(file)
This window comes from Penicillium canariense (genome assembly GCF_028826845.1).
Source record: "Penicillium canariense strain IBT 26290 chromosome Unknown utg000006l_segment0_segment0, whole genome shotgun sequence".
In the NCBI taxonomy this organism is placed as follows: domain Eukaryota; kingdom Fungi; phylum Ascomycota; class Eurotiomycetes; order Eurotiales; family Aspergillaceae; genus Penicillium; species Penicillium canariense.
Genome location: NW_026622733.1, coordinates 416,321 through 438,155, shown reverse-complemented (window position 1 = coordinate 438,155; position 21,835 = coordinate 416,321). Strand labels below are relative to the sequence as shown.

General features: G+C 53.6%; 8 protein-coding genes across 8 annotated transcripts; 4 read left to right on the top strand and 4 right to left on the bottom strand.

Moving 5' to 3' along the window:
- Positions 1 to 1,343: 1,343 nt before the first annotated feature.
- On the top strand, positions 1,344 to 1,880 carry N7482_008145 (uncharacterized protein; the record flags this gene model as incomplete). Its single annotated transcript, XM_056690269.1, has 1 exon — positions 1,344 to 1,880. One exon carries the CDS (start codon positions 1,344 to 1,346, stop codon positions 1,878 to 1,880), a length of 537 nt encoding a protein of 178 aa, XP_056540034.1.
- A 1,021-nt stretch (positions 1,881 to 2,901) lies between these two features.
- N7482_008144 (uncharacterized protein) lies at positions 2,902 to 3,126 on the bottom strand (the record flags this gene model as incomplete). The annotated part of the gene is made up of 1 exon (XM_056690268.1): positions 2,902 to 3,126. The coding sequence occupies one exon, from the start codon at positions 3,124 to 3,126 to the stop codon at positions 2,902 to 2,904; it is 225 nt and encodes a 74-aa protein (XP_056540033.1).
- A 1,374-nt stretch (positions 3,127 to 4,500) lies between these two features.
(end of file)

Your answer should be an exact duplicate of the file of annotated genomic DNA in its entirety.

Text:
This window comes from Penicillium canariense (genome assembly GCF_028826845.1).
Source record: "Penicillium canariense strain IBT 26290 chromosome Unknown utg000006l_segment0_segment0, whole genome shotgun sequence".
In the NCBI taxonomy this organism is placed as follows: domain Eukaryota; kingdom Fungi; phylum Ascomycota; class Eurotiomycetes; order Eurotiales; family Aspergillaceae; genus Penicillium; species Penicillium canariense.
Genome location: NW_026622733.1, coordinates 416,321 through 438,155, shown reverse-complemented (window position 1 = coordinate 438,155; position 21,835 = coordinate 416,321). Strand labels below are relative to the sequence as shown.

General features: G+C 53.6%; 8 protein-coding genes across 8 annotated transcripts; 4 read left to right on the top strand and 4 right to left on the bottom strand.

Moving 5' to 3' along the window:
- Positions 1 to 1,343: 1,343 nt before the first annotated feature.
- On the top strand, positions 1,344 to 1,880 carry N7482_008145 (uncharacterized protein; the record flags this gene model as incomplete). Its single annotated transcript, XM_056690269.1, has 1 exon — positions 1,344 to 1,880. One exon carries the CDS (start codon positions 1,344 to 1,346, stop codon positions 1,878 to 1,880), a length of 537 nt encoding a protein of 178 aa, XP_056540034.1.
- A 1,021-nt stretch (positions 1,881 to 2,901) lies between these two features.
- N7482_008144 (uncharacterized protein) lies at positions 2,902 to 3,126 on the bottom strand (the record flags this gene model as incomplete). The annotated part of the gene is made up of 1 exon (XM_056690268.1): positions 2,902 to 3,126. The coding sequence occupies one exon, from the start codon at positions 3,124 to 3,126 to the stop codon at positions 2,902 to 2,904; it is 225 nt and encodes a 74-aa protein (XP_056540033.1).
- A 1,374-nt stretch (positions 3,127 to 4,500) lies between these two features.